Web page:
He added, during a Nov. 14 speech in Brazil, that stopping the protests is Hong Kong’s “most urgent task.”
Xi was in Brasília, Brazil, for the 11th BRICS summit, an economic forum involving leaders from Brazil, Russia, India, China, and South Africa, held on Nov. 13–14.
He said the protests “have seriously trampled on the rule of law and social order, seriously undermined Hong Kong’s prosperity and stability, and seriously challenged the ‘one country, two systems’ principle,” referring to the framework by which the Chinese regime has promised to rule Hong Kong while preserving its autonomy. The territory reverted to Chinese from British rule in 1997.
The demonstrations were sparked by opposition to a since-withdrawn extradition bill that many Hongkongers feared would spell the end of “one country, two systems,” by allowing the Chinese regime to seek extradition of individuals from Hong Kong to face trial in mainland China. In nearly six months of protests—which have since expanded to include demands for police accountability and universal suffrage in city elections—Hong Kong protesters have presented one of the biggest challenges to the Chinese communist regime.
As Hong Kong police ratcheted up their tactics this week by bombarding college campuses with tear gas and making arrests, Xi gave tacit support for the Hong Kong government’s handling of the crisis.
He said solutions to the protests would be “steadily supporting Hong Kong police to enforce laws, and firmly endorsing Hong Kong’s judicial system to punish violent criminals.”
Xi added that the Chinese regime would “determinedly oppose any foreign forces interfering in Hong Kong issues,” echoing past Chinese officials’ criticism of U.S. officials’ show of support for protesters.
Chinese state media also frequently use similar rhetoric in their propaganda, framing the unrest as being fomented by Western countries.
On the afternoon of Nov. 14, the Twitter account of Chinese state-run media Global Times, which posts in English, published a tweet claiming that the “Hong Kong government is expected to announce curfew for weekend.” But the tweet was soon deleted.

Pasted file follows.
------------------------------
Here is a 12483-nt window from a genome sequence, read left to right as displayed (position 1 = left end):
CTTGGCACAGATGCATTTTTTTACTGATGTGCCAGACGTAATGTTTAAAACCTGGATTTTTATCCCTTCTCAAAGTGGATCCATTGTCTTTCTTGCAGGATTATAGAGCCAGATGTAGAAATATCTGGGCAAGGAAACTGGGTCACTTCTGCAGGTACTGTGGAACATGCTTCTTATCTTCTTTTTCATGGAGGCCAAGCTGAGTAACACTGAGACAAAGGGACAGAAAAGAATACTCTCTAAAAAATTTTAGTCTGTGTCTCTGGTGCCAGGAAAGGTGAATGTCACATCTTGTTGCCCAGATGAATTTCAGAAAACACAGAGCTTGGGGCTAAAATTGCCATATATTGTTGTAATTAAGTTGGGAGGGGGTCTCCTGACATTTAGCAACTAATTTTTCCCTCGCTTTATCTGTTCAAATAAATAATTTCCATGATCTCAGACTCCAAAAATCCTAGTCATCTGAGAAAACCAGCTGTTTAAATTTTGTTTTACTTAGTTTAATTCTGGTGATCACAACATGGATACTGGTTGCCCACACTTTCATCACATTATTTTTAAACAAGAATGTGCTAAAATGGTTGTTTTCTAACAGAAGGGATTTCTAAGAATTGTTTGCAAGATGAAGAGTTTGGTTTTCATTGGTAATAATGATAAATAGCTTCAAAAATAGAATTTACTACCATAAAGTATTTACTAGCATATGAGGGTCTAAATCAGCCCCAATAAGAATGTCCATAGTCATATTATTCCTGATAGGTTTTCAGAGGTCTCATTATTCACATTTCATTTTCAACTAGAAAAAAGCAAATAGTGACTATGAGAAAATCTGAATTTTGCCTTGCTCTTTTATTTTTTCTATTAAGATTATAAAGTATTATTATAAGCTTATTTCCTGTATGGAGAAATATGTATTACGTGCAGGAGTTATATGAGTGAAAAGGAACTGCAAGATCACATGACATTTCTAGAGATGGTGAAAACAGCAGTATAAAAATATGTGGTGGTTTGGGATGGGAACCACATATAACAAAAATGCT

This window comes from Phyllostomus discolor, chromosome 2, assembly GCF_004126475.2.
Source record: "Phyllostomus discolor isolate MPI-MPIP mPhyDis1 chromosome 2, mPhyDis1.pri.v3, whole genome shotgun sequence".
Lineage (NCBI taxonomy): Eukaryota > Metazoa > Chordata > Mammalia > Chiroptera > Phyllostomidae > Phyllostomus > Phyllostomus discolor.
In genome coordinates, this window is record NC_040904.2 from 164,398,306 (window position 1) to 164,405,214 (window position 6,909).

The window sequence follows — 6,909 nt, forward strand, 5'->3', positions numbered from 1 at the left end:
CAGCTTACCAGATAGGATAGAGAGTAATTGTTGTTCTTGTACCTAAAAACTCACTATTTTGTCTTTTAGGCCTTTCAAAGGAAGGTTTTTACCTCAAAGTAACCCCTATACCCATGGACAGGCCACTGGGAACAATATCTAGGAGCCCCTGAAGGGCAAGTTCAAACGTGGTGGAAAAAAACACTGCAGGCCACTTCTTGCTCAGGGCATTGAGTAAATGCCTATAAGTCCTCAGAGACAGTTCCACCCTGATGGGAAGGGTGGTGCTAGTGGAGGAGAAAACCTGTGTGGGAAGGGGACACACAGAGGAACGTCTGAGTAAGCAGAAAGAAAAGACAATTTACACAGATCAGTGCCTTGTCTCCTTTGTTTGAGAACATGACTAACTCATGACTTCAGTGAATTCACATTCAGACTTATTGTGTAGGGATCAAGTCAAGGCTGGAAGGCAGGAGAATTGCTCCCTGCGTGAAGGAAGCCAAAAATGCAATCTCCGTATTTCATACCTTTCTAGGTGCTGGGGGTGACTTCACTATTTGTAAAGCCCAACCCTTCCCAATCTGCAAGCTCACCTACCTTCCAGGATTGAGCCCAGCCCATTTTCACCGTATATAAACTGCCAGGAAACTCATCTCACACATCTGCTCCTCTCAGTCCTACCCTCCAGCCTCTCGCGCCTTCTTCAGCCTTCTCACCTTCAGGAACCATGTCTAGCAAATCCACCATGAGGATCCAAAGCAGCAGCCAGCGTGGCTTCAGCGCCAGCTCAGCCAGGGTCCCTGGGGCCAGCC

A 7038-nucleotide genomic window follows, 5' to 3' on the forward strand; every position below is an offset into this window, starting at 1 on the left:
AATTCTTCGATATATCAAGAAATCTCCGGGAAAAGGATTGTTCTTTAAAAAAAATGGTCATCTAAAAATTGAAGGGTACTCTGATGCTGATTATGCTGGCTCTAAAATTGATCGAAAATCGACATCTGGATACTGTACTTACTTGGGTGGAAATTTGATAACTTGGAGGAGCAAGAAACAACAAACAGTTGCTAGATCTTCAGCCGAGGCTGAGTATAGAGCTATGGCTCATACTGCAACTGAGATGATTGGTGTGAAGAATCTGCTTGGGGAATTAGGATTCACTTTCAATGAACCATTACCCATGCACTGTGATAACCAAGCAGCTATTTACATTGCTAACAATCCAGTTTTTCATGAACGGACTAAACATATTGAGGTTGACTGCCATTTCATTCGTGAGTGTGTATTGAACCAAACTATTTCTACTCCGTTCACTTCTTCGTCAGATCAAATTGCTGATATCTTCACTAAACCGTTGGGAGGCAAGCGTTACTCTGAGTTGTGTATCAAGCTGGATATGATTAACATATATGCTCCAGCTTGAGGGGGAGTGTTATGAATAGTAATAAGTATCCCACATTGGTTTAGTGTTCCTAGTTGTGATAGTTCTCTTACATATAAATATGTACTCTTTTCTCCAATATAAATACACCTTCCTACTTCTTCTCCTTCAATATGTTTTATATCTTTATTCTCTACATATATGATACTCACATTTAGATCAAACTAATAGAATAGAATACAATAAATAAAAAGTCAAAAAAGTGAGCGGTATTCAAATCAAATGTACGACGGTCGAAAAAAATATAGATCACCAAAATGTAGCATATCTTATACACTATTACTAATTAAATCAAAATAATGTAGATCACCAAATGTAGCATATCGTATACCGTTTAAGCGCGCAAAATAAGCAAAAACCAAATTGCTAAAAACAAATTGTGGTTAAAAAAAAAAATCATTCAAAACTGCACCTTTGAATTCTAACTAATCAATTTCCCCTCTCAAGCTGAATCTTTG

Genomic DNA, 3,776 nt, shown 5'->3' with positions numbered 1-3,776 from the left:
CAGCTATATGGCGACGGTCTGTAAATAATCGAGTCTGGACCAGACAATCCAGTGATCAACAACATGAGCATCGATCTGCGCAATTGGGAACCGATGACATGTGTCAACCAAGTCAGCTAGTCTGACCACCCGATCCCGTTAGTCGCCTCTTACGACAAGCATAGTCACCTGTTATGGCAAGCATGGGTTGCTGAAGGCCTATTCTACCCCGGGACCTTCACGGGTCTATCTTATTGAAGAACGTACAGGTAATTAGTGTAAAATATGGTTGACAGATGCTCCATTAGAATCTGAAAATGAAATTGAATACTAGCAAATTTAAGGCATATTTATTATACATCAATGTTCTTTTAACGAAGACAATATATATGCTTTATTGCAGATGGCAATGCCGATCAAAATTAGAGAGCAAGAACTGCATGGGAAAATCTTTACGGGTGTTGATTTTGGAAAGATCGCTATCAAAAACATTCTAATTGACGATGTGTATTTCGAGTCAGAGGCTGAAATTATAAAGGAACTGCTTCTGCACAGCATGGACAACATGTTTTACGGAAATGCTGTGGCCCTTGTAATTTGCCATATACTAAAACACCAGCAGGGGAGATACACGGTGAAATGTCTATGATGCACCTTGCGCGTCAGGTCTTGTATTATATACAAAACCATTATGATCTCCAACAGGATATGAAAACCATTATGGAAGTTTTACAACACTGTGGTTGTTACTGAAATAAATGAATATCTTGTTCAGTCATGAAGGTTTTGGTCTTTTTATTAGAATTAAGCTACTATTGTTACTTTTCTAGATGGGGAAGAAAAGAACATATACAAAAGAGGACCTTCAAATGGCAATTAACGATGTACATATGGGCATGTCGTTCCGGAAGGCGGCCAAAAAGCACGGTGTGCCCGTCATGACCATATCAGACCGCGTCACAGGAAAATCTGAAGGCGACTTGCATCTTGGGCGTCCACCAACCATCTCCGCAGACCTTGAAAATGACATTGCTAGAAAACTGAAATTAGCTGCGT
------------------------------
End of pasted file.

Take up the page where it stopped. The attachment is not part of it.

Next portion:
Shortly before 8 p.m. local time, the Hong Kong government released a statement rejecting “rumors” of a curfew.
Meanwhile, more than 1,000 people crowded Connaught Road, a major thoroughfare, around lunchtime for an impromptu demonstration on Nov. 14.
On Nov. 13, Chinese state-run broadcaster CCTV published a commentary calling for tougher actions to quell protests: “The time for Hong Kong to self-repair is limited … now is the time to resolutely enforce and implement anti-riot actions.”
The commentary also described protesters as those who “kill and burn people in public” and “attack mainlander students,” without providing examples. There have been no such reported incidents in the months of protests.
The Chinese version of Global Times also published a Nov. 13 commentary with thinly veiled threats: “The place where rioters wreak havoc is a short drive from the nearest station of the Shenzhen Armed Police Force, and even closer to the People’s Liberation Army in Hong Kong,” it warned.
The Global Times added that “direct state action will be inevitable.”
Comments by Xi and the recent state media rhetoric signal that Beijing wants to clamp down harder on protesters, via Hong Kong police, U.S.-based China affairs commentator Tang Jingyuan said.
“It could be preparing for a bloody suppression,” he said.
Meanwhile, Beijing is trying to feed its false narrative of the protests to mainland Chinese citizens, so they support its future actions in Hong Kong.
“Beijing is worried that mainlanders will ask for freedom and democracy just like Hongkongers. The fake news can prevent that,” he said.